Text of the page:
“You’ll never make it through any of the border crossings,” Aina informed him. “They have heavy keisatsu presence. I can open a hole in the GINZUISHOU for you. Give me your keitai.” She took the phone from Sora and marked a location on its map. “Meet me here in an hour.”
“Naze should I trust you?” Sora asked.
“Because, like I said, I don’t want to see Jin get hurt. You may not care much for her, but she cares for you.”
“We’ll be there,” Sora promised.
“Gokuro,” Nanami welcomed Aina back at the Prime minister’s residence. She took the scanner from Aina and handed it to the prime minister, who in turn handed it to one of his meido.
“Is she really dead?” the prime minister asked Aina directly.
“Hai, Tetsuo-sama,” Aina confirmed. “There was no mahou or trickery involved.”
“Well, that’s that,” the prime minister sighed. “How did you know this would happen, Nanami-kun?”
“Their leader stole my mahou cancellation talisman,” Nanami explained. “I let him get away with it knowing he had a vendetta against Kei-dono, and had someone track him until we found where the rebels were meeting.” She held her hand out towards Aina, who pulled the cube Sora had given her from her pocket and handed it to Nanami. “Do you know where they’re headed next?” Nanami asked Aina.
“Ii,” Nanami smiled. “Tetsuo-sama, would you do me the honor of allowing me to eliminate them?”
“I don’t see why not,” Tetsuo said. “Avenging our fellow goshujin gives us a good cover story. We can let the keisatsu deal with their kazoku. There’s just one thing that bothers me. How did he know about the talismans?”
“Ah,” Nanami said, trying to buy some time while she thought of an excuse. “One of my meido… knows their leader. He’s a newtype. He must have read her mind.”
“She may have betrayed you,” the prime minister pointed out.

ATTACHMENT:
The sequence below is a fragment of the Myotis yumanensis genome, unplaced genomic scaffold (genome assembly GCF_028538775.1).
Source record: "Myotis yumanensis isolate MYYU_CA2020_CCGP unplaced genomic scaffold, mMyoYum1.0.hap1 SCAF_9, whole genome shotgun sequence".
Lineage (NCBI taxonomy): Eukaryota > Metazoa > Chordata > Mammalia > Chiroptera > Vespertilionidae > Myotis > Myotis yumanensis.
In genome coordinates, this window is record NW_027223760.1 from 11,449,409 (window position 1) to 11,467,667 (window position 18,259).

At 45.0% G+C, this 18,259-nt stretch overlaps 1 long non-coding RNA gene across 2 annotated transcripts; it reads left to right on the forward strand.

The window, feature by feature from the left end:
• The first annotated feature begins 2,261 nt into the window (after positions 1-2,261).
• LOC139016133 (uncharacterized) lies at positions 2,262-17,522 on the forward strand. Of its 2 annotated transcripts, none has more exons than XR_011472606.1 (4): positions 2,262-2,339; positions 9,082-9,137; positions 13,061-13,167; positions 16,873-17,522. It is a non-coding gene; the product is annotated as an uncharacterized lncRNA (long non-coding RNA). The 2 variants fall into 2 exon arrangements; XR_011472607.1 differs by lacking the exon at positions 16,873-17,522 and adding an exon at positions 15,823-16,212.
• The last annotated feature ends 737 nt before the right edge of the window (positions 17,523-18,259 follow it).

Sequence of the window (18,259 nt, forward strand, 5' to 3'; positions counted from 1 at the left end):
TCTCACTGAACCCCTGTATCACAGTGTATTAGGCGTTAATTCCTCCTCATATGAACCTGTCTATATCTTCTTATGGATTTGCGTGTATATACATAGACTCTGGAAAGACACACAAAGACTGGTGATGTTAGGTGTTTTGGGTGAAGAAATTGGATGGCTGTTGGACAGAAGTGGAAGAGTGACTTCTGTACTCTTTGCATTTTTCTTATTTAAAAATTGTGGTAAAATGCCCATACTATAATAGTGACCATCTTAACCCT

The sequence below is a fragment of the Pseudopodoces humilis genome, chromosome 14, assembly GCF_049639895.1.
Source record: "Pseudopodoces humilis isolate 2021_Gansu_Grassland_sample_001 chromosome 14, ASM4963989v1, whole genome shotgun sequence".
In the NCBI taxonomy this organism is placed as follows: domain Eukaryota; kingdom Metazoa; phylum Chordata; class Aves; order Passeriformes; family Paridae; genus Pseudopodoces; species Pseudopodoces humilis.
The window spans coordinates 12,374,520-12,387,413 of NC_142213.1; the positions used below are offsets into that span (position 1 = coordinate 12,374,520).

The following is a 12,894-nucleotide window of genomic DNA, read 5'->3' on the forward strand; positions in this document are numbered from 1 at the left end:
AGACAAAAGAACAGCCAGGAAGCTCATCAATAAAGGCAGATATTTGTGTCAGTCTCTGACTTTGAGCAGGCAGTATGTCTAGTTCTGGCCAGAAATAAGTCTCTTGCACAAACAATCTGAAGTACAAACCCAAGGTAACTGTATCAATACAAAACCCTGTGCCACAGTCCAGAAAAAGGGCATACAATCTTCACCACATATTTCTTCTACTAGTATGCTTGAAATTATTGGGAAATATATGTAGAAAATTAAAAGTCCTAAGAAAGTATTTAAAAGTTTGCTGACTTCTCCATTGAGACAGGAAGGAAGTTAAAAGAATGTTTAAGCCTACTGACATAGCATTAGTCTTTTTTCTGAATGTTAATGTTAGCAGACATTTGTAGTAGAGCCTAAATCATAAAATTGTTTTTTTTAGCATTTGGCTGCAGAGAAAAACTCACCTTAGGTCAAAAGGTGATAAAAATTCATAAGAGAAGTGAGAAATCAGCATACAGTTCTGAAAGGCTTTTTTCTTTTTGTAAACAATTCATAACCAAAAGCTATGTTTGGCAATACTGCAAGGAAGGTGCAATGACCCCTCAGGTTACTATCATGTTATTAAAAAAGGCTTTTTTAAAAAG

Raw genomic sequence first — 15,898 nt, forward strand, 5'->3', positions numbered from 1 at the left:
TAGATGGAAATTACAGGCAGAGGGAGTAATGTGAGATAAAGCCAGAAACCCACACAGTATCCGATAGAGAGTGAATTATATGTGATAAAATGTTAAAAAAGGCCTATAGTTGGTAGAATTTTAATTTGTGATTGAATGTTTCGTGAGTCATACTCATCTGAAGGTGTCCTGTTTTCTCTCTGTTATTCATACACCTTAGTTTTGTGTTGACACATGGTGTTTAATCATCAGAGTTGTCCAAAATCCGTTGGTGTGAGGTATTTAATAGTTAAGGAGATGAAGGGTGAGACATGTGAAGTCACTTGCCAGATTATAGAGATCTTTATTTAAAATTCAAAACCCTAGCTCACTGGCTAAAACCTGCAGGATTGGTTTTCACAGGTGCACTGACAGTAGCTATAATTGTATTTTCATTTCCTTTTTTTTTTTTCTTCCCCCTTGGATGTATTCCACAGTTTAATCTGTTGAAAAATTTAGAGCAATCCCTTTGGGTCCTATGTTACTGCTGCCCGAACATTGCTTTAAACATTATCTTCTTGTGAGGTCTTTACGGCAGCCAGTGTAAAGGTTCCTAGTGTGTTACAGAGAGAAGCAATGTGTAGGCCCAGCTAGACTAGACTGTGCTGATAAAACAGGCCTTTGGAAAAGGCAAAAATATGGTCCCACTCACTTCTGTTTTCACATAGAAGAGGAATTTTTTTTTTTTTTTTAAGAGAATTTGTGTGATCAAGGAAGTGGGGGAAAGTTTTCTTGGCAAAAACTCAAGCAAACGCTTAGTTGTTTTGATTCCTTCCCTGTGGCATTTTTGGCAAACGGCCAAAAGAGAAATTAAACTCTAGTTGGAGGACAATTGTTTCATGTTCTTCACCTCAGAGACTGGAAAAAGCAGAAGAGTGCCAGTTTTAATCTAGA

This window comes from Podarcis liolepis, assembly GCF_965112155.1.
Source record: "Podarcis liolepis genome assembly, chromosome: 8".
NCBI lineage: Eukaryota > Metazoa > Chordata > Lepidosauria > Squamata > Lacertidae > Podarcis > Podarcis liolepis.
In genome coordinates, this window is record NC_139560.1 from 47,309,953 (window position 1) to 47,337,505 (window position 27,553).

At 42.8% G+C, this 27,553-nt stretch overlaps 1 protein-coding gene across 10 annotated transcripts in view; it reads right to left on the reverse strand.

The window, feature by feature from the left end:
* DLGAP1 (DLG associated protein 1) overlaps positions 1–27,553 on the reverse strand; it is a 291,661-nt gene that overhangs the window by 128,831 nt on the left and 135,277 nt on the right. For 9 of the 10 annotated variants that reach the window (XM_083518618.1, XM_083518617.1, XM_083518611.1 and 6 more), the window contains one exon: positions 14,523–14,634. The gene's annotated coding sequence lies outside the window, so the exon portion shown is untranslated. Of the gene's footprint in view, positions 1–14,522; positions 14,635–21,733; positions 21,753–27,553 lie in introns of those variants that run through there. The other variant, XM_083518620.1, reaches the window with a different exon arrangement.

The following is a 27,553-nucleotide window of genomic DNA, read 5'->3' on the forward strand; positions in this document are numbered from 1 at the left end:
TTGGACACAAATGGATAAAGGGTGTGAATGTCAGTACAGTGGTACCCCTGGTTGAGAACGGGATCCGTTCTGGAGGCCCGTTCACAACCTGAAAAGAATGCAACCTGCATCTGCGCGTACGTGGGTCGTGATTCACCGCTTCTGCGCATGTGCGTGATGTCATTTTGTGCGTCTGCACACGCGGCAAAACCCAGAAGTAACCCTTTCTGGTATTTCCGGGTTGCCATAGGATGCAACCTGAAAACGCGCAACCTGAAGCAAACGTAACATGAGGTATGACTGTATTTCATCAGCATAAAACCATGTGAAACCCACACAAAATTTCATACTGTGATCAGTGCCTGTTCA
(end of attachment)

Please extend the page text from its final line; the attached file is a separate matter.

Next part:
“Muri,” Nanami scoffed. “She’s the one who told me he was going to steal the talisman in the first place.”
“Perhaps you should give her a chance to prove her loyalty then,” the prime minister said. “Let her kill their leader. You may trust her now, but take some advice from a more experienced goshujin: it’s better not to have any lingering doubts.”
“Arigatou, Tetsuo-sama,” Nanami said through gritted teeth. She turned towards Aina and issued an order. “Go home and fetch Jin. Take her with you, and make sure she’s the one who kills Sora-kun.”
“I was beginning to think you wouldn’t show,” Sora said, as soon as Aina was close enough for conversation, “but you brought Jin. How can I ever—”
“Sora,” Jin cut him off. A tidal wave of emotions were conveyed within that single word, and they came crashing down on Sora.
“You’re here to kill us?” Sora gasped. “You don’t have to. We could all escape right now. Come with us to the Expedition.”
“Omae wa mou shindeiru,” Aina told him. “Even if I opened a hole in the GINZUISHOU, the guntai is waiting outside. Gomen for breaking our deal, but the prime minister was ichi step ahead. All I can do now is save Jin-chan.” She pulled a blade from the broom strapped to her back and handed it to Jin. “Please, don’t make this harder for her than it needs to be.”
Sora remained silent for a long time. He looked at Jin, and then back at Aina. He kept looking Aina directly in the eyes as he summoned his courage. “Jin,” he croaked, “I used you as a pawn. I didn’t even think about how this would affect you, or how you would feel.”
“I knew you were doing it,” Jin said quietly. “I didn’t know exactly what you were up to, but I knew you had another reason for wanting to see me. Demo, I let you do it because I wanted to be with you.”
“I… I never cared for you one bit,” Sora said, holding his arms out to his side. “I’m a terrible hito, and you shouldn’t feel the least bit guilty about what you need to do.”
Jin took a few steps towards him and raised the blade to his chest. “You’re a terrible liar,” she sobbed. “I can’t—”
Quicker than the human eye could see, Aina knocked the sword from Jin’s hand, grabbed it in midair, and stabbed Sora through the chest. She then grabbed Jin’s wrist and pulled her forward, wrapping her hand around the hilt once more. To the meido the prime minister had sent to tail them, it looked like Jin had stabbed him.
“Nakanaide,” Sora said with his last breaths, “whatever you do. If you do, they’ll know—” He was unable to finish his sentence before death took him.
“Naomi-sama was right,” Jin said, as she and Aina trudged back home. “I should have killed you.”
“I don’t mind if you hate me for a while,” Aina replied. “That’s only healthy. Demo, if you had killed me back then, it wouldn’t have saved Sora-kun. He’d still be dead, and you alongside him. You’re much better off with me as your nakama, and you know it.”
Jin didn’t say anything. Deep down, she did know that, but it didn’t make her feel any better.